Latino vote

Ryan E. Poppe

Casting his ballot ahead of Tuesday’s election, Republican Gubernatorial candidate Greg Abbott remains confident about his chances amongst likely Hispanic voters. Abbott predicts his campaign will win a majority of votes throughout the Rio Grande Valley.

The lines for early voting were longer than in 2010, including for the Republican candidate for governor, Texas Attorney General Greg Abbott, who waited to cast a ballot for himself before the last day of early voting. 

Ahead of the midterm elections, Michel Martin is visiting Charlotte, N.C., to learn more about Latino voters' growing influence in the state. Join Michel for a Facebook chat from 4:30-5 p.m. ET today as she answers questions and shares more on her reporting.

David Martin Davies

Monday was the deadline to register to vote in Texas. And the state’s larger county election offices are reporting a two percent increase in voter registration. That's interesting, because this is a non-presidential year election, which typically generates less enthusiasm. Some are taking that as a sign that the group Battleground Texas is making headway in changing voting patterns in Texas. Battleground Texas is led by veterans of the Obama presidential campaigns and is aligned with Wendy Davis. So is Texas getting ready to show on blue on election day?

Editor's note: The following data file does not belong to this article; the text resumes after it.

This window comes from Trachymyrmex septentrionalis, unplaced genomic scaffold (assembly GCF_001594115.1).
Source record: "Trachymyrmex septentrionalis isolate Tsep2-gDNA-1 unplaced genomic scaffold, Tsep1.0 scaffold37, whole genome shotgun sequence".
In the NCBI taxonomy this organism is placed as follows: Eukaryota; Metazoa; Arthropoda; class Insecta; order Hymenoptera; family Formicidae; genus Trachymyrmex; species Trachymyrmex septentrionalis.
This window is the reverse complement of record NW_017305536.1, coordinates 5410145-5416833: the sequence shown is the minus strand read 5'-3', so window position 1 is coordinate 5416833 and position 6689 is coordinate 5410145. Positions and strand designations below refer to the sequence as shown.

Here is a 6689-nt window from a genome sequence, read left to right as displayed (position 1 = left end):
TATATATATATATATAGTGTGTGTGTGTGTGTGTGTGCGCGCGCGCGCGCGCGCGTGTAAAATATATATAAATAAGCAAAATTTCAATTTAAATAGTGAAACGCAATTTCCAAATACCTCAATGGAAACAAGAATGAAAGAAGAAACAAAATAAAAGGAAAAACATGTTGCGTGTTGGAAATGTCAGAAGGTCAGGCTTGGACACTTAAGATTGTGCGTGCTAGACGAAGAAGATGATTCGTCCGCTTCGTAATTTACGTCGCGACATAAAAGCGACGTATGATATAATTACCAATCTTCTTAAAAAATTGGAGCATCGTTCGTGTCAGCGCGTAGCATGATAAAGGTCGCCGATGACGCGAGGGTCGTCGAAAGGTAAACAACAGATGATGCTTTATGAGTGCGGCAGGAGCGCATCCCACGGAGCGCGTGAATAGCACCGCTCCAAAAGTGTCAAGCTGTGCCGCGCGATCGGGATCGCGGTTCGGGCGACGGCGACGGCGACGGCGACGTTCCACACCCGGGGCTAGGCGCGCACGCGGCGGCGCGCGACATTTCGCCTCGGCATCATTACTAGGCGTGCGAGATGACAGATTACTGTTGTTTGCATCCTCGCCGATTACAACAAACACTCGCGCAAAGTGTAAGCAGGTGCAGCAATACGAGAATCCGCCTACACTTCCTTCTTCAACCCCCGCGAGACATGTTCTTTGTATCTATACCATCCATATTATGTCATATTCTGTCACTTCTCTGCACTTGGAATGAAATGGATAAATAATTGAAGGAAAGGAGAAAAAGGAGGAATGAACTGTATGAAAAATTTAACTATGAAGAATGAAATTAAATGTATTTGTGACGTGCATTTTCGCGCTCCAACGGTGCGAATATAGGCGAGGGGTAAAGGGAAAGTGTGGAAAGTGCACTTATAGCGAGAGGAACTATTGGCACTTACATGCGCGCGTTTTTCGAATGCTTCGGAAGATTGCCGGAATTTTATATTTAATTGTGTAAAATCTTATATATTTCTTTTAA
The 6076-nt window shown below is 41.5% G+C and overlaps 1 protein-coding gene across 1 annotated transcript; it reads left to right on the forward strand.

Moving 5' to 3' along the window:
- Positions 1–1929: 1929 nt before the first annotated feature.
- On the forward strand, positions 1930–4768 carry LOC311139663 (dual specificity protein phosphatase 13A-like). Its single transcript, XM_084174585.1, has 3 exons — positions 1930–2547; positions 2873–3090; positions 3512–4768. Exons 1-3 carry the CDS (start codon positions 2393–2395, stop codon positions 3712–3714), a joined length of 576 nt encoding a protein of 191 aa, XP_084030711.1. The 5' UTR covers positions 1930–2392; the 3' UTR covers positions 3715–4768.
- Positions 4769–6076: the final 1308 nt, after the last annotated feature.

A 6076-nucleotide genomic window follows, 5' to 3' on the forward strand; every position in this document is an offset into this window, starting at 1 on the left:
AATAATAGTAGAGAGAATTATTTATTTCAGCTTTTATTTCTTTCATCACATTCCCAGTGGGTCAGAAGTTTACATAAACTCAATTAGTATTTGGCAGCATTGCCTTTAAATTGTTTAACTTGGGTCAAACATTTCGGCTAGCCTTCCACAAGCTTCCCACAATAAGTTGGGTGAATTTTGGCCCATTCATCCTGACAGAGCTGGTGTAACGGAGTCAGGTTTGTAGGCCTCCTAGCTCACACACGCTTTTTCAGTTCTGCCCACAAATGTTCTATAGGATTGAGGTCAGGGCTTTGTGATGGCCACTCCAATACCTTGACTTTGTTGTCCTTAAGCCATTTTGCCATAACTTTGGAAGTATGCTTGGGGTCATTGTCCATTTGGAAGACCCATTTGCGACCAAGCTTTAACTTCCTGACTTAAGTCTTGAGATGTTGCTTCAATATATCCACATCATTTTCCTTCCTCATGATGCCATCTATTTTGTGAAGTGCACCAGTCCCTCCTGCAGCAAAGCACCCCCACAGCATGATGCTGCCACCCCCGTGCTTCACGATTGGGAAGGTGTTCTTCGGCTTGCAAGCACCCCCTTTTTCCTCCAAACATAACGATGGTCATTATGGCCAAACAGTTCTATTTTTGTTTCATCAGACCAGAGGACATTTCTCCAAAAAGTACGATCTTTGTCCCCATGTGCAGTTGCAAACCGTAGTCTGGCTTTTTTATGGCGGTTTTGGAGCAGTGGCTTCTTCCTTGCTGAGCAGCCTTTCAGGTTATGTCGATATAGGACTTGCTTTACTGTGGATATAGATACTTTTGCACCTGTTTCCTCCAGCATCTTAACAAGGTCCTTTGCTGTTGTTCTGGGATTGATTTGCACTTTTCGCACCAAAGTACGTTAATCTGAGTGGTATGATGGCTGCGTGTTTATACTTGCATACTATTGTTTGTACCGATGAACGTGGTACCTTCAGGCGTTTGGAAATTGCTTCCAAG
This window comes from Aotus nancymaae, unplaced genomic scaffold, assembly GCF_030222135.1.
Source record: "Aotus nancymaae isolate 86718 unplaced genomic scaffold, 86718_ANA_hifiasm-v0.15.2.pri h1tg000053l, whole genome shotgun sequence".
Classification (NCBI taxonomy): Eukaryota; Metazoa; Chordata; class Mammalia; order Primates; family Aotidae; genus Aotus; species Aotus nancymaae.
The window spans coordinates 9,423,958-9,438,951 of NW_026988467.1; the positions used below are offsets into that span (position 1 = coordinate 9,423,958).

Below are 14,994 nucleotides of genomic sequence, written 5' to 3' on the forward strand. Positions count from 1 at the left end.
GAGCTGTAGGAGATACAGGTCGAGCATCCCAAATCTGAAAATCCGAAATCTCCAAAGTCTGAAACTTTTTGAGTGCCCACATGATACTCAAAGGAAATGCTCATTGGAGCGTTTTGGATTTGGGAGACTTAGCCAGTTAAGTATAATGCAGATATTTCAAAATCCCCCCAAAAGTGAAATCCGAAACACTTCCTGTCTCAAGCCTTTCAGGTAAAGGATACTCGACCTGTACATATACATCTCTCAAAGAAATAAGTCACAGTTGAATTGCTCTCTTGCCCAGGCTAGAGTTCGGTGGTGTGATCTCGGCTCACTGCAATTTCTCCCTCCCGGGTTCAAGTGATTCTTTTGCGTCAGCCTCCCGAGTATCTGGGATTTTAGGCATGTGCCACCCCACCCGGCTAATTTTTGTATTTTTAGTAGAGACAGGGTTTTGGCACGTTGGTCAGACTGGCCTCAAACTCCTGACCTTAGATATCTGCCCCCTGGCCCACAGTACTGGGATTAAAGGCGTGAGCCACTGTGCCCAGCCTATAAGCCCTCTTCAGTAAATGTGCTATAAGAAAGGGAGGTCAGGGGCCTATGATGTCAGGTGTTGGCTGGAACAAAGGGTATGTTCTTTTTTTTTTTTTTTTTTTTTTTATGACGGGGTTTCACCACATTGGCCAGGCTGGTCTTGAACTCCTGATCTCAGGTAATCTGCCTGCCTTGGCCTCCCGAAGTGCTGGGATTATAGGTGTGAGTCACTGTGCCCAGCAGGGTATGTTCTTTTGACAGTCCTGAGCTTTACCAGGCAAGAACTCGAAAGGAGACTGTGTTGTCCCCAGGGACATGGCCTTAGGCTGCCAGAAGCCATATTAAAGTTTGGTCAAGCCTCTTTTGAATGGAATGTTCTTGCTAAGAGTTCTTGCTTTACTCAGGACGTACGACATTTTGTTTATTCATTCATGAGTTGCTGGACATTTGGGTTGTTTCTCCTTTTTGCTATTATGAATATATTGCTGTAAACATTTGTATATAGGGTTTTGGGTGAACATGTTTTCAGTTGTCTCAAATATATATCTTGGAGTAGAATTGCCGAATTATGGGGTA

When New Mexico Democratic gubernatorial candidate Gary King told the crowd at the Democratic Party of Valencia County annual fundraiser on Sept. 6 that Republican Gov. Susana Martinez "does not have a Latino heart," he was reportedly paraphrasing previous remarks made by famous labor icon and native New Mexican Dolores Huerta. King probably meant to say that Gov.

A big deal has been made about the Republican Party's so-called Hispanic problem during recent U.S. election cycles. But there's another group — largely white and male — that has also struggled to increase the number of Latinos in its ranks: America's religiously unaffiliated. Until recently, that is.

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